British Museum blog

Altaf’s Hajj: departing and arriving


Altaf Abbas

Sunday 30 October
Up very early this morning at 4am to start the journey of a lifetime. I have got butterflies in my stomach, the whole family are at the front door to see us off – it was an emotional send off. The excitement is rising while we wait at the departure gate at Heathrow with 220 other potential hajjies who are sharing a common goal of doing Hajj. We landed in Medina on Sunday evening and as the plane touched down it felt real that we had landed in the holy city of the prophet Muhammad (peace be upon him). The whole disembarkment went very smoothly and swiftly and within a few hours we were in our hotel room.

Wednesday 2 November

We have spent the last few days in Medina which is a lovely calm place and the locals are very welcoming. This morning I made ablution and put on the ihram and boarded the bus on the long but emotional journey to Mecca where my eyes are longing to see the Kabba (the direction I pray in five times a day in London) and to see it real life is going to be overwhelming. My heart is thumping and my hands are shaking I can’t wait but have to ‘shabara’ (the Arabic word for patience) which the locals use continuously, as well as with ‘inshallah’.

Altaf and Rashida Abbas are going on Hajj this year. They will be blogging about their experience over the next two weeks. Find out more about the exhibition Hajj: journey to the heart of Islam

Filed under: Hajj: journey to the heart of Islam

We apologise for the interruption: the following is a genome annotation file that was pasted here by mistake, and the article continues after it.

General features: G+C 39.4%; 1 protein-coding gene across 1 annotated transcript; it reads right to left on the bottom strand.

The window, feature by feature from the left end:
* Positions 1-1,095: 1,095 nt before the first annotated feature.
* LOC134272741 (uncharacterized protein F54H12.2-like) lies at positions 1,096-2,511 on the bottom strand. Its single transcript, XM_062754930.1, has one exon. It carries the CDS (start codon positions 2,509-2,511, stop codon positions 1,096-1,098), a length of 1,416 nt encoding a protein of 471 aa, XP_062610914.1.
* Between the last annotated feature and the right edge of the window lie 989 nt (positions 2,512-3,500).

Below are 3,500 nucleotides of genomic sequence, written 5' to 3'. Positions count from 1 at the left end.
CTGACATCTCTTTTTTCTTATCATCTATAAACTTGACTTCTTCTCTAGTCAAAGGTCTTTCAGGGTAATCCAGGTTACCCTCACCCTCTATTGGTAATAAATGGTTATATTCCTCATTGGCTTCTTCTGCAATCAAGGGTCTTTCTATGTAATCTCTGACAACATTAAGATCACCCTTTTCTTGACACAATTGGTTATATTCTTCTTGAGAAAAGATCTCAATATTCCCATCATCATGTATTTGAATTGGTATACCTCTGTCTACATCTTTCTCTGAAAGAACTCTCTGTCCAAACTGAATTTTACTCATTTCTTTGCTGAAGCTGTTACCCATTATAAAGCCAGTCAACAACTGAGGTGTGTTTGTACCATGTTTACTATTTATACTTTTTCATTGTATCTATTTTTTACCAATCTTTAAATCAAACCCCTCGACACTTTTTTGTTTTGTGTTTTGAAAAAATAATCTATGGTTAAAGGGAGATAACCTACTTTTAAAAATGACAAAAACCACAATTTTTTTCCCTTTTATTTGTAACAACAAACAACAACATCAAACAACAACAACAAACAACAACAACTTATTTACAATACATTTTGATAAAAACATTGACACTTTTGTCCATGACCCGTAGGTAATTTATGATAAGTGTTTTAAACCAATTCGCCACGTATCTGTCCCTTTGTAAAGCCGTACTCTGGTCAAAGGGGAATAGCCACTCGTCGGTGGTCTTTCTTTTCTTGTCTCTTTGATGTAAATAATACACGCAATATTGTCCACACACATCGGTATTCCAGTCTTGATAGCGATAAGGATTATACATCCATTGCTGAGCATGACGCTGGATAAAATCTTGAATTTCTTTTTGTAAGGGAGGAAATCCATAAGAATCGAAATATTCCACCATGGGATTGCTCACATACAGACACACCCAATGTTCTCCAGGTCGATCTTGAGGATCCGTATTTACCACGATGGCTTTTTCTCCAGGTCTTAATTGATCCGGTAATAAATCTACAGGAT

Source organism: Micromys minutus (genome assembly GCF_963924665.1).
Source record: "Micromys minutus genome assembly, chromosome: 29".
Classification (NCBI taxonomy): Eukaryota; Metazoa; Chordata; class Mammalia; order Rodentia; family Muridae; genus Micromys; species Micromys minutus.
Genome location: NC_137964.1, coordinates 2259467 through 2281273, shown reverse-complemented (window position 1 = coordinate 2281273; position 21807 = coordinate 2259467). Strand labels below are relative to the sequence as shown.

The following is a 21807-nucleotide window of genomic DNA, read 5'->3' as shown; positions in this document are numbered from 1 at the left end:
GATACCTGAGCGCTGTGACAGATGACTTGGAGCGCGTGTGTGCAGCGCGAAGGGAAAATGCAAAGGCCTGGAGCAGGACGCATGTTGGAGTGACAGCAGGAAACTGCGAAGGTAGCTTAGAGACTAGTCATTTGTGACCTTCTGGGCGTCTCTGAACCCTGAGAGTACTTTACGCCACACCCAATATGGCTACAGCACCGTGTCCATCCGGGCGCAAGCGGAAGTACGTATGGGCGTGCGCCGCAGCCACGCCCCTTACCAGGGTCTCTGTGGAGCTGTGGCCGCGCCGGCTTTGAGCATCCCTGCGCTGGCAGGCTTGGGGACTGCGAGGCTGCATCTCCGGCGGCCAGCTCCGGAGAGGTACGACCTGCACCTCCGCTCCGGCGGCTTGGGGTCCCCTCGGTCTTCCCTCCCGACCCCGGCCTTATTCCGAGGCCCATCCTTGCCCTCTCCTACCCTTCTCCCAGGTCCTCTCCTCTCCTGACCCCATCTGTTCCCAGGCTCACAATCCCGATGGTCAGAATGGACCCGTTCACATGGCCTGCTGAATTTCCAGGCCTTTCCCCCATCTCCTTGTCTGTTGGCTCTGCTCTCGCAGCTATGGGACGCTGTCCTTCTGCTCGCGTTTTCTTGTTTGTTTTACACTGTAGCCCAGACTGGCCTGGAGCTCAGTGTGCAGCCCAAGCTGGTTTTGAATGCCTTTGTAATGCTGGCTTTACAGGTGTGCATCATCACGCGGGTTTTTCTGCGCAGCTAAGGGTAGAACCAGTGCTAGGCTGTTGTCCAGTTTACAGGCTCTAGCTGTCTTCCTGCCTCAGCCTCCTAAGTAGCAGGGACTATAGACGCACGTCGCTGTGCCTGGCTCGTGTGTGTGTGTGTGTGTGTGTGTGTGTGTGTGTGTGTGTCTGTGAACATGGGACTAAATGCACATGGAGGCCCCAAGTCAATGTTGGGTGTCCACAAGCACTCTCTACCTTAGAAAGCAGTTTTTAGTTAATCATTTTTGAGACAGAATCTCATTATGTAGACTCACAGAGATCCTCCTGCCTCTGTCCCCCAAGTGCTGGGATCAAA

One Response - Comments are closed.

  1. Amran Saniago says:

    I did read your story to the end. My tears droped when you said that you landed in the Holy City of Prohet Muhammad (Peace Be Upon Him). No reward for accepted Hajj but Paradise, hopefully you two in it. I went there with family members in 2008

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This is a purse lid from the Sutton Hoo ship burial. Wealth, and its public display, was probably used to establish status in early Anglo-Saxon society much as it is today. This purse lid from Sutton Hoo is the richest of its kind yet found.
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Purse lid. Anglo-Saxon, early 7th century AD. From Mound 1, Sutton Hoo, Suffolk, England.
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Mrs Edith Pretty, a landowner at Sutton Hoo, Suffolk, asked archaeologist Basil Brown to investigate the largest of many Anglo-Saxon burial mounds on her property. Inside, he made one of the most spectacular archaeological discoveries of all time. Beneath the mound was the imprint of a 27-metre-long ship. At its centre was a ruined burial chamber packed with treasures: Byzantine silverware, sumptuous gold jewellery, a lavish feasting set, and most famously, an ornate iron helmet. The ship buried at Sutton Hoo is the largest Anglo-Saxon ship yet unearthed.
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